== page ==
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When we saw the falls I cannot describe how beautiful they were.  The aqua-blue/green color looked UNREAL as it cascaded from a still pool of swimmers down into the streams below.  I had never in my life seen such clear, pleasantly colored water.

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We made sure to get as many photos there as possible and then went our way back to LP for a nice dinner and a relaxed evening as it was our last night in LP.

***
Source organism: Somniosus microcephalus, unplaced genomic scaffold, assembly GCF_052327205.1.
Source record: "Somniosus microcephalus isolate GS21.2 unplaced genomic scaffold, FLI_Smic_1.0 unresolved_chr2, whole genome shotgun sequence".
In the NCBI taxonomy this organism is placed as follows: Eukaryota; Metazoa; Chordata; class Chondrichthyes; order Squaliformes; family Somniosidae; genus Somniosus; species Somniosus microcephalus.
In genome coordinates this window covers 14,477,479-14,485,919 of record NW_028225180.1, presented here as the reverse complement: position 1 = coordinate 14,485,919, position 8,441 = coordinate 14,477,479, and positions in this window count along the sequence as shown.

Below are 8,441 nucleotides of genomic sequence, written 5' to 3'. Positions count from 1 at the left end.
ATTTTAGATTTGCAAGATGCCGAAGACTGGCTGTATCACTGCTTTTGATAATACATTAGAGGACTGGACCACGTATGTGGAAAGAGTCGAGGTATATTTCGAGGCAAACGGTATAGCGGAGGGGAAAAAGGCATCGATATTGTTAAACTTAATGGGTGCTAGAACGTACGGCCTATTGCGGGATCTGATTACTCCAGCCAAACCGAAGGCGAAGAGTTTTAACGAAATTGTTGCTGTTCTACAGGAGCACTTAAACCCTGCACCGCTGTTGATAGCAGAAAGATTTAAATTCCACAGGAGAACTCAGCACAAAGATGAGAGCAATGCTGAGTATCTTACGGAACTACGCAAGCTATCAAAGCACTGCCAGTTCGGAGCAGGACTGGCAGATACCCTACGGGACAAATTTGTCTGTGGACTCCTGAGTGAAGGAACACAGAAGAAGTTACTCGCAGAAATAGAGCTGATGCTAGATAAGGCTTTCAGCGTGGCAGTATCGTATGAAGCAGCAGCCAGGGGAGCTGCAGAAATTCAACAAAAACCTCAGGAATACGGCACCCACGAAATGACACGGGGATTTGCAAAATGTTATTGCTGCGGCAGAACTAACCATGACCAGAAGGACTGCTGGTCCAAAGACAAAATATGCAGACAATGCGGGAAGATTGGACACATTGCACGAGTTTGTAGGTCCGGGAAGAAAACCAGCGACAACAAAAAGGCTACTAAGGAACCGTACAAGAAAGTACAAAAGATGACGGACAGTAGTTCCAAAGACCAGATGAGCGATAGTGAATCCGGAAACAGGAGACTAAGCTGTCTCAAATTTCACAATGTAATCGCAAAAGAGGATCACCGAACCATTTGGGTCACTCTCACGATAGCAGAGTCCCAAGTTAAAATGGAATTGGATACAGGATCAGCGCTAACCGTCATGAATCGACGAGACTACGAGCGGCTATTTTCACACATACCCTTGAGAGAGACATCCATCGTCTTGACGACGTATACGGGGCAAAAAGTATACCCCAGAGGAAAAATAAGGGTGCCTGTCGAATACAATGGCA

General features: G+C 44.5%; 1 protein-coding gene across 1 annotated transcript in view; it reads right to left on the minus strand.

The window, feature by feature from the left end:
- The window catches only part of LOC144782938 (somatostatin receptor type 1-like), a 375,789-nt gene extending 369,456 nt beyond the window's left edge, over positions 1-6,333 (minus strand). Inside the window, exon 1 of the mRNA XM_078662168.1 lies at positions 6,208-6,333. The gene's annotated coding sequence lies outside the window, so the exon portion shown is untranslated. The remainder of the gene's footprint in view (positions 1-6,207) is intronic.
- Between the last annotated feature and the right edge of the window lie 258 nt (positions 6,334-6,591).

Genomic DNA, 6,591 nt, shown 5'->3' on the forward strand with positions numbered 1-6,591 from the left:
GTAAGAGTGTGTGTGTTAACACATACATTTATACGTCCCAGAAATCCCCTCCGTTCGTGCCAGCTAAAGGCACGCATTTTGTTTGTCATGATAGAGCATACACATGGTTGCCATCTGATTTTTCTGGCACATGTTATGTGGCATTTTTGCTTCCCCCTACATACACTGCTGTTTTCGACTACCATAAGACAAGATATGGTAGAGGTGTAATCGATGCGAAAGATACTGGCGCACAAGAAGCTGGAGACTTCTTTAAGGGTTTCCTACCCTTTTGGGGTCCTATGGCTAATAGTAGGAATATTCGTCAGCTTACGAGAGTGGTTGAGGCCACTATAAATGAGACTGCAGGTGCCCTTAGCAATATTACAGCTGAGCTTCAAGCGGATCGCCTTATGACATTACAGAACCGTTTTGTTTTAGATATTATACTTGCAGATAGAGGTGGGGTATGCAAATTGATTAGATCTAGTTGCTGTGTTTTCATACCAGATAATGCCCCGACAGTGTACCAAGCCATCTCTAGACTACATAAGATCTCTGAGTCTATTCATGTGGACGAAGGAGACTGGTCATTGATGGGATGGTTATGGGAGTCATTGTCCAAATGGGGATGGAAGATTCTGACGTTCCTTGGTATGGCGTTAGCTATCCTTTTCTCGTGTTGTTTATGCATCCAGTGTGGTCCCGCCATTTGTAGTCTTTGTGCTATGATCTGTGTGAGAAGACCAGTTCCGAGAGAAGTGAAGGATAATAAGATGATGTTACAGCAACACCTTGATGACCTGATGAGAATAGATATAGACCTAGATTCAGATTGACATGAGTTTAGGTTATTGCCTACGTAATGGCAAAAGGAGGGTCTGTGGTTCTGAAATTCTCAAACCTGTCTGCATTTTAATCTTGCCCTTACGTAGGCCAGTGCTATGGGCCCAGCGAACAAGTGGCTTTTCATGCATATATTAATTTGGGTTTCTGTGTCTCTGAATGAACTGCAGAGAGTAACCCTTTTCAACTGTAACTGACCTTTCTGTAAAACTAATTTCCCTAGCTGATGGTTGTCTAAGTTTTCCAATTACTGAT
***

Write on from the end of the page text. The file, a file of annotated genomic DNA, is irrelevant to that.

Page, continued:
On Saturday morning we checked out of our room and made one last venture into the city before our early afternoon departure.

We grabbed a couple of cheap Beer Laos on tap and sat with the kids admiring this hip, kinda trendy, clean and cultured city.

We both agreed that Luang Prabang was one of our favorite cities we had visited in SE Asia thus far.  I doubt we’ll ever be able to make our way back but I would recommend a visit to this pleasant city to anyone!